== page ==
In Avengers #19, the Council has realized what they face, or at least the numbers they face. They cannot win against The Builders in traditional combat at least. The Avengers are also outed as to why they are there – the enemy fleet is going to go right through Earth (if it’s not actually their target). As I mentioned above briefly, Captain America actually has some good dialogue here confronting the Council. Add in Captain Marvel’s screen time, and that’s our Avengers this issue. I hope they survive…

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‘Mighty Avengers’

Mighty Avengers #1 came out this week as well, talk about diluting a brand. Written by Al Ewing and illustrated by Greg Land, doing his usual photo referential art gig, Mighty Avengers is not the big guns concept launched by Brian Michael Bendis and Frank Cho years ago, but more of a street level team, fighting C-level costumed baddies. Its supposed concept is these are the Avengers who defend the Earth from Thanos’ forces while the main team is in deep space.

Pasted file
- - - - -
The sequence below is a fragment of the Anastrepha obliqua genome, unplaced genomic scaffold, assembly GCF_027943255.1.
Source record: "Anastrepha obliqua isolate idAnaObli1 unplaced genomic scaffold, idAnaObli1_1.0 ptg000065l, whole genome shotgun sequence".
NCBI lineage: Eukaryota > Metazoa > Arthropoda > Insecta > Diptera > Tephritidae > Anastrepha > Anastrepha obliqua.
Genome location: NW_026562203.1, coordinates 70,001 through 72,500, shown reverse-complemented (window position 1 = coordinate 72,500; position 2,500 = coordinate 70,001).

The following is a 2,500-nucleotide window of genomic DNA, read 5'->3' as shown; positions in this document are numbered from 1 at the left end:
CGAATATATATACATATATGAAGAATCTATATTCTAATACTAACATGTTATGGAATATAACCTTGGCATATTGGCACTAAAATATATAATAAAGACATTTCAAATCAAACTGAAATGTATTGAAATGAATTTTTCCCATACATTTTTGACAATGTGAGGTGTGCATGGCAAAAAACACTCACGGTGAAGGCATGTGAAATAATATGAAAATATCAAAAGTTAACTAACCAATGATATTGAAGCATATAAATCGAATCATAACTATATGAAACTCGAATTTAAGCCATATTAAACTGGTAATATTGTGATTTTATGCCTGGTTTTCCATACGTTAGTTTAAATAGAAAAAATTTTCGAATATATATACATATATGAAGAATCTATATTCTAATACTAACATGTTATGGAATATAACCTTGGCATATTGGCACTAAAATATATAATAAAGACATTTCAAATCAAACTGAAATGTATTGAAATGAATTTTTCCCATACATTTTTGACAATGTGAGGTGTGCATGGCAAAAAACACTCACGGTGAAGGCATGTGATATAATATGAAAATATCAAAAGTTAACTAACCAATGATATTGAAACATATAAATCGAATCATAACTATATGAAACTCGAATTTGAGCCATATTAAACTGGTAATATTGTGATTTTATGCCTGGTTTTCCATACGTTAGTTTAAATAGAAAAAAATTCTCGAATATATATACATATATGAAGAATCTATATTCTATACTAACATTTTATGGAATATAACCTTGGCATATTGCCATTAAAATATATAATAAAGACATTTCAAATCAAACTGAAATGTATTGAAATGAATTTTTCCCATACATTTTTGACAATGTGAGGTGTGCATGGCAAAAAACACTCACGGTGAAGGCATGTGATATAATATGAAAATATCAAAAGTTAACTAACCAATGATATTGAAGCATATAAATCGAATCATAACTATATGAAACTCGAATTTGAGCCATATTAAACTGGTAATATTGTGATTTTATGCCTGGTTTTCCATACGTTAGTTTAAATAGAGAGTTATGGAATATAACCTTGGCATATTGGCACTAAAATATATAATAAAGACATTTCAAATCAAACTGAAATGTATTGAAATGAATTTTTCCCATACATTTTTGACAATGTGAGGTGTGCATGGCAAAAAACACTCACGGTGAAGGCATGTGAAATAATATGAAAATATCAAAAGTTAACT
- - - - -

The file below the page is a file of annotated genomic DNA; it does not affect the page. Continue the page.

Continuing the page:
I have talked before about the fallacy of that idea. All of the Avengers are unavailable so this team is hobbled together protect the earth. The logic might not be that faulty however. Apparently, neither Uncanny Avengers nor Avengers A.I. are part of this crossover event, so yeah, the pickings are slim. And apparently the Fantastic Four and X-Men are also busy. At least Proxima Midnight makes a brief appearance here to hold up the Infinity tie-in banner on the front.

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There were bits I did like here. I loved the creation of a Marvel Universe equivalent for Paul Gambi, but then again, didn’t Dan Slott also create one recently over in his Spider-Man stories? Speak of the devil, I loved Ewing’s characterization of Otto-Spidey, much more on target than Bendis’ version during Age of Ultron. Monica Rambeau was also on target character-wise, but I really wish she didn’t pick another codename. I admit being intrigued by the mystery Avenger, it’s almost like a Silver Age Legion stunt.